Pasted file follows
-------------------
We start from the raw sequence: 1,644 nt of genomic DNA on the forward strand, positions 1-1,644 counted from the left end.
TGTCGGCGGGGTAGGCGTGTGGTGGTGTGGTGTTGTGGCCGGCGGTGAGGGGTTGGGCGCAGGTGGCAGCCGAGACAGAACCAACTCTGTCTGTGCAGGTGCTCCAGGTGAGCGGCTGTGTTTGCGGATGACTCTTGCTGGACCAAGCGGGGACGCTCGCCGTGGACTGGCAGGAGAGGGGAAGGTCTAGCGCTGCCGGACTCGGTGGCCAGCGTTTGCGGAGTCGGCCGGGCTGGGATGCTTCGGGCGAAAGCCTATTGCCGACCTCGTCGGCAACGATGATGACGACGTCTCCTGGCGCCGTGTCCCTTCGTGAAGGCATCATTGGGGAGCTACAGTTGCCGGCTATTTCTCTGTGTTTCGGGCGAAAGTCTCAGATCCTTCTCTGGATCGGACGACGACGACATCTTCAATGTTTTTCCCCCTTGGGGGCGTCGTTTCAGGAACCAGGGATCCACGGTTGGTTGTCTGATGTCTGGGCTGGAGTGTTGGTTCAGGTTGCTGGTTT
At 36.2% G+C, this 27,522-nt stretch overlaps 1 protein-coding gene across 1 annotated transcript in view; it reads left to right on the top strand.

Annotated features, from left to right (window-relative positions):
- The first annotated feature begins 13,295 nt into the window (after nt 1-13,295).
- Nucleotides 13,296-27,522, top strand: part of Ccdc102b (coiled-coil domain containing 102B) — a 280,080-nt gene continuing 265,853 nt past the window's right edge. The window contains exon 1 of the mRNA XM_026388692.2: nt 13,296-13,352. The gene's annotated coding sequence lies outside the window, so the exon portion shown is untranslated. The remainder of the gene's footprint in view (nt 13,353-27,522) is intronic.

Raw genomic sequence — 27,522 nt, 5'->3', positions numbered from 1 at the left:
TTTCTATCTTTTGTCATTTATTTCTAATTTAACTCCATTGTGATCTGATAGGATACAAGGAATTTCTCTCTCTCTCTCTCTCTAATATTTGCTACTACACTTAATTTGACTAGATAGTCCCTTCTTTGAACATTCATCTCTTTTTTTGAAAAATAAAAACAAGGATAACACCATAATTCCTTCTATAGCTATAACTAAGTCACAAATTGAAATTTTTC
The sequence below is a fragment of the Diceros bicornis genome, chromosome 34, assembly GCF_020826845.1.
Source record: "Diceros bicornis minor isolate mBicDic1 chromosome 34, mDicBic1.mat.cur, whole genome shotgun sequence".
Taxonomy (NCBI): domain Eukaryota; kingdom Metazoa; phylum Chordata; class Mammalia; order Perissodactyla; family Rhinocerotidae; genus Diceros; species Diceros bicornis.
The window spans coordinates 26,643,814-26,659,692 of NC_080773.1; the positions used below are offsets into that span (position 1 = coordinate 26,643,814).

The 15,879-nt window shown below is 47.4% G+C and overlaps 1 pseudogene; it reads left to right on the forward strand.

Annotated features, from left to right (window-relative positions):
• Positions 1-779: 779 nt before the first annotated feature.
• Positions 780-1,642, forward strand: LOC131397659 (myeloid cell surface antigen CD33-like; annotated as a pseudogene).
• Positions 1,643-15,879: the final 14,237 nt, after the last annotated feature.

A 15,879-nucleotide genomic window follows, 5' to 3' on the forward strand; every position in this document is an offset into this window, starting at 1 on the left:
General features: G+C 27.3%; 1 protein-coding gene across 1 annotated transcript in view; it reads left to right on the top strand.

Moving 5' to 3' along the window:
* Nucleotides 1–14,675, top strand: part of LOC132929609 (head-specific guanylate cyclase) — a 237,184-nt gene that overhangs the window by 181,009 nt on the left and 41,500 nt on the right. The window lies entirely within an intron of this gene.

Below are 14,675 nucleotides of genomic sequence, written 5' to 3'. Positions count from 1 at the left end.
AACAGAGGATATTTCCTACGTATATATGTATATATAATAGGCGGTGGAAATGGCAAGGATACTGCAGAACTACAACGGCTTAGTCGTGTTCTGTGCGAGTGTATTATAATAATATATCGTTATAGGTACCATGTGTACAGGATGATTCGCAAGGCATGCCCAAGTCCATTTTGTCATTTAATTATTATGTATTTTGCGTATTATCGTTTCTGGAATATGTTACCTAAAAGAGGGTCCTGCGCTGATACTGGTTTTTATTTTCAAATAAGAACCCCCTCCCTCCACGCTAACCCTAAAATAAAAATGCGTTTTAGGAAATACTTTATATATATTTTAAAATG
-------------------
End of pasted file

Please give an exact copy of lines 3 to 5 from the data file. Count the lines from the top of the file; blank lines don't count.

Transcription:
At 36.2% G+C, this 27,522-nt stretch overlaps 1 protein-coding gene across 1 annotated transcript in view; it reads left to right on the top strand.

Annotated features, from left to right (window-relative positions):
- The first annotated feature begins 13,295 nt into the window (after nt 1-13,295).